The combat is easy to perform, but complex to perfect. It isn’t hard, since the game wants you to continue, but it’s not a matter of hitting one button.

Yet, despite this, I became bored with the game quite quickly.

The rest is comprised of journeying left and right, sometimes into the screen when doors appear. Aurora’s ability to fly aids this. Your onscreen companion is a small ball of blue fire called Igniculus (which is Latin for “little fire/flame”) and his snarky dialogue makes him a great partner. Couch co-op allows another player to control him, but I doubt that would will be very popular. During combat Igni can blind enemies, slowing them down and heal the heroes.

Igni might be one of the best things to come out of recent gaming and I really, really want one for myself. He actually reminds me of the Ghost companion in the upcoming Destiny (voiced by Peter Dinklage). I guess that’ll have to do.

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The shadows

The combat gets stale. Yes, despite the interest and the strategic thinking, combat will meet the fate of almost all turn-based combat games. Turn-based combat becomes boring, I think, for four reasons: the camera position, the sounds, the environment, the actions. All of these are repeated and repeated and repeated. What separates real-time combat – even sidescrolling combat – is that at least your character is in a different position and you are making decisions on the fly. Nothing is allowed to be static. Yet, turn-based relies on things being static.

But static is death to fun.

This is why XCOM works: the camera position and landscape changed. Characters didn’t announce the same things or scream the same way. Mostly they were silent and let their giant guns do the talking. We speak English but most of us don’t speak kaboom.

Again, I don’t think turn-based combat is inherently boring only it must do a lot more work to escape this genetic disease than real-time. Bethesda’s FPS open-world games, for example, have the clunkiest, stupidest combat I’ve ever experienced but are real time.

Further, due to the limitations of side-scrolling, there isn’t much in terms of variety elsewhere.  For example, yes, the environments change – but quests are usually about just destroying creatures. Further, there’s no map to speak of that can locate specific areas within the different environments. Want to know where that tree is? Too bad, you’ll have to fly around in that one part until you do.

There was little that encouraged me to explore, since I grew tired of combat. The idea of trying to navigate my way back also didn’t seem appealing if the off-beaten path wasn’t required. This is a damning aspect to an adventure game, especially in a gorgeous world as seen in Child of Light.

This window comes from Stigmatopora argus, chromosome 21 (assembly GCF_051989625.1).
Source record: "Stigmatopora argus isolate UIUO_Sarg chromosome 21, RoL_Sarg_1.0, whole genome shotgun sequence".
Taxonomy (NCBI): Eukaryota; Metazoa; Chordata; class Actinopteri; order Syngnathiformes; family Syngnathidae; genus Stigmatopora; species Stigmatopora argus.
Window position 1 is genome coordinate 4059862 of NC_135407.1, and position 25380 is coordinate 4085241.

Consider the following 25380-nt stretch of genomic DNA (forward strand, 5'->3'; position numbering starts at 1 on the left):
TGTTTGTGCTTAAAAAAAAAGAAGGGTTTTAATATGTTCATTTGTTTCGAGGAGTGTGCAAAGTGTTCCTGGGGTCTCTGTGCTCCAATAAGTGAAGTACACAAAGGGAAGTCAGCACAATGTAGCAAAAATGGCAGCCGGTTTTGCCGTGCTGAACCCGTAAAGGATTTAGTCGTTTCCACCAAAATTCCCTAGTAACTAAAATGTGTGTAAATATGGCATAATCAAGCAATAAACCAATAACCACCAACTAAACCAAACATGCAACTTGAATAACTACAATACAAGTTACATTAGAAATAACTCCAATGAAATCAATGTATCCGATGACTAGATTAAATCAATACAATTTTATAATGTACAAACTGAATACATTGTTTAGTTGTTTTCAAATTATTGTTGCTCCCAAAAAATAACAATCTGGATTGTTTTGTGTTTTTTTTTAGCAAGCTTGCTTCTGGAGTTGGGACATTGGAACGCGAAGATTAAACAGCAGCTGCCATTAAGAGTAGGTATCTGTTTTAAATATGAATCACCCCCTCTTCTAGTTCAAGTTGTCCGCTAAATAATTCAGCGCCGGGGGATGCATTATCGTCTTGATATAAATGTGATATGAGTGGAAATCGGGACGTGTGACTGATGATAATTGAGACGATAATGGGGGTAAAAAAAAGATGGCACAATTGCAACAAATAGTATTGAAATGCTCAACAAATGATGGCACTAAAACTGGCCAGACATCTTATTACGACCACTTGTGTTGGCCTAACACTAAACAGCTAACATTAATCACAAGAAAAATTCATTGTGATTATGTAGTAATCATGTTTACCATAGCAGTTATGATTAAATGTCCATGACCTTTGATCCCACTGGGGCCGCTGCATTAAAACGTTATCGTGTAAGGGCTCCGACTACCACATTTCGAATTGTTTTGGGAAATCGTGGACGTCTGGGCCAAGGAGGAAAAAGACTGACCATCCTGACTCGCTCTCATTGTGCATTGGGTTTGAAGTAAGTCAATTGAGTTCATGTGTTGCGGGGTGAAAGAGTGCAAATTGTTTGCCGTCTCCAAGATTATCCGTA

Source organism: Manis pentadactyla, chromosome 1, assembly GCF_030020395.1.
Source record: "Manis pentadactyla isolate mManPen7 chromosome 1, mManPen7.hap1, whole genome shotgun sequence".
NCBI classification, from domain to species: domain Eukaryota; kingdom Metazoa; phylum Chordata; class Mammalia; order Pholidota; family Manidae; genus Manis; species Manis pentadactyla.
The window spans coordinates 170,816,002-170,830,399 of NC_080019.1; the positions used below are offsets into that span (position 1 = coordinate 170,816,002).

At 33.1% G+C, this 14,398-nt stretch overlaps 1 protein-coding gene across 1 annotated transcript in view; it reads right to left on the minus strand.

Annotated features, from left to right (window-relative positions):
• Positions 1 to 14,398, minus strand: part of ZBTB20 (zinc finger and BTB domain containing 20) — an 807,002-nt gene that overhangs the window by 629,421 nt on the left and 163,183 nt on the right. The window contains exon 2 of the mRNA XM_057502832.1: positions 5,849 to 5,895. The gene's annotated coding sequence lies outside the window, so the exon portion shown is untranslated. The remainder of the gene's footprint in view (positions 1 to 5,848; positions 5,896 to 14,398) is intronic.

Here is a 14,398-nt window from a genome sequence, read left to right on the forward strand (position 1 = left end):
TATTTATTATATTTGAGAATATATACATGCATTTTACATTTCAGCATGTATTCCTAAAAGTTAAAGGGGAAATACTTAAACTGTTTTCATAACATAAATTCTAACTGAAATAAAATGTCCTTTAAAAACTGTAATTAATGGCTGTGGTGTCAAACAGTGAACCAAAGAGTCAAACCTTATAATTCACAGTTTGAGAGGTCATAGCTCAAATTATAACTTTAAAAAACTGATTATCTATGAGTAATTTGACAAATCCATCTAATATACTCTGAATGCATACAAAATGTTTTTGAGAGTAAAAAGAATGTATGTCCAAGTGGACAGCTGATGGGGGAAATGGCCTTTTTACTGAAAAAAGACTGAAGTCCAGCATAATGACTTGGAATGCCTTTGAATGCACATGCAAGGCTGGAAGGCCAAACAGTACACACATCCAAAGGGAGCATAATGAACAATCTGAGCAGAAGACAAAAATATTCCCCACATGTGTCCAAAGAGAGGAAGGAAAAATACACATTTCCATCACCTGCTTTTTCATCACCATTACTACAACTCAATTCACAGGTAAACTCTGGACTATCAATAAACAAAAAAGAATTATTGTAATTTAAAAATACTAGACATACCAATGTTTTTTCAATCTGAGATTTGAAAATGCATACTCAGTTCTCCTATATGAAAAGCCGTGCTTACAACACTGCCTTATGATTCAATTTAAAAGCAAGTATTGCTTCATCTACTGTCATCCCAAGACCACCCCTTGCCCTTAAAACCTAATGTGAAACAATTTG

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Enemies too reappear, sometimes larger, sometimes in flames. There were enough of them, but the main issue was their appearance and their similar attacks. Though I could say that about any turn-based game. Their lack of health bars made the combat more difficult, too – though I don’t know whether the lack of one aids or harms the game. You just don’t know how far you are from killing them – except when they start slouching.

The game allows you to craft, using gems called Oculi. Initially it sounds like fun, but after a while I found myself not bothering either. There was little significantly gained after finding increase speed and magical attacks.

Companions manage a good variety, however, and I adored all of them. And there’s a reason for that: each of them did something different, each looked different, each played different. The limitations to only allowing two heroes – plus my adored Igni – to fight I think is a smart, not annoying, move, since it forces that strategic thinking. But it still doesn’t overcome the burden of banality that eventually overwhelms all such games.

No matter how pretty they are.


All of these negative aspects were hard to see and indeed write about. Strangely, it feels like yelling at a kitten. But, being critical can’t be blunted due to something being cute or adorable.

The game is not hard on the wallet. For a lovely experience, you’d be hard pressed to find anything of the same value. It looks especially gorgeous on new gen, the music is stunning and the game itself plays well most of the time. But don’t expect to be consistently entertained and realize the biggest demon the game will make you battle is boredom.